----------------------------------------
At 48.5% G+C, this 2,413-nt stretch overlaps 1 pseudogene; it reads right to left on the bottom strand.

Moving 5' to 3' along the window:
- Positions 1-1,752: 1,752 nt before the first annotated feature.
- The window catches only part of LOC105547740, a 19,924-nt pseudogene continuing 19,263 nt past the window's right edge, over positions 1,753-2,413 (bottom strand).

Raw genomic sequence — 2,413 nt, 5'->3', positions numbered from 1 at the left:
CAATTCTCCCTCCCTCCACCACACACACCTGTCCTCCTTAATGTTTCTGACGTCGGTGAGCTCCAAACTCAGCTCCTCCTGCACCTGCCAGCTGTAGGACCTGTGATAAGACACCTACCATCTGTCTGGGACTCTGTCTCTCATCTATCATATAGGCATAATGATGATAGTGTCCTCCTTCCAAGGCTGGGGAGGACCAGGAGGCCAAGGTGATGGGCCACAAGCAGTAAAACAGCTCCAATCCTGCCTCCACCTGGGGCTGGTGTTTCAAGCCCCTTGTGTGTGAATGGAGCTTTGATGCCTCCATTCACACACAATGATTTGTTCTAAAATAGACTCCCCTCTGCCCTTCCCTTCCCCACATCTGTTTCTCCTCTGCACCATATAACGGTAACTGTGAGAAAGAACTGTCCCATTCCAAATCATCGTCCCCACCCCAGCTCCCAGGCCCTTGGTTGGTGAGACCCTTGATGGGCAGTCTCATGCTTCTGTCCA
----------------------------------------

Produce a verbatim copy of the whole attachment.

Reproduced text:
At 48.5% G+C, this 2,413-nt stretch overlaps 1 pseudogene; it reads right to left on the bottom strand.

Moving 5' to 3' along the window:
- Positions 1-1,752: 1,752 nt before the first annotated feature.
- The window catches only part of LOC105547740, a 19,924-nt pseudogene continuing 19,263 nt past the window's right edge, over positions 1,753-2,413 (bottom strand).

Raw genomic sequence — 2,413 nt, 5'->3', positions numbered from 1 at the left:
CAATTCTCCCTCCCTCCACCACACACACCTGTCCTCCTTAATGTTTCTGACGTCGGTGAGCTCCAAACTCAGCTCCTCCTGCACCTGCCAGCTGTAGGACCTGTGATAAGACACCTACCATCTGTCTGGGACTCTGTCTCTCATCTATCATATAGGCATAATGATGATAGTGTCCTCCTTCCAAGGCTGGGGAGGACCAGGAGGCCAAGGTGATGGGCCACAAGCAGTAAAACAGCTCCAATCCTGCCTCCACCTGGGGCTGGTGTTTCAAGCCCCTTGTGTGTGAATGGAGCTTTGATGCCTCCATTCACACACAATGATTTGTTCTAAAATAGACTCCCCTCTGCCCTTCCCTTCCCCACATCTGTTTCTCCTCTGCACCATATAACGGTAACTGTGAGAAAGAACTGTCCCATTCCAAATCATCGTCCCCACCCCAGCTCCCAGGCCCTTGGTTGGTGAGACCCTTGATGGGCAGTCTCATGCTTCTGTCCA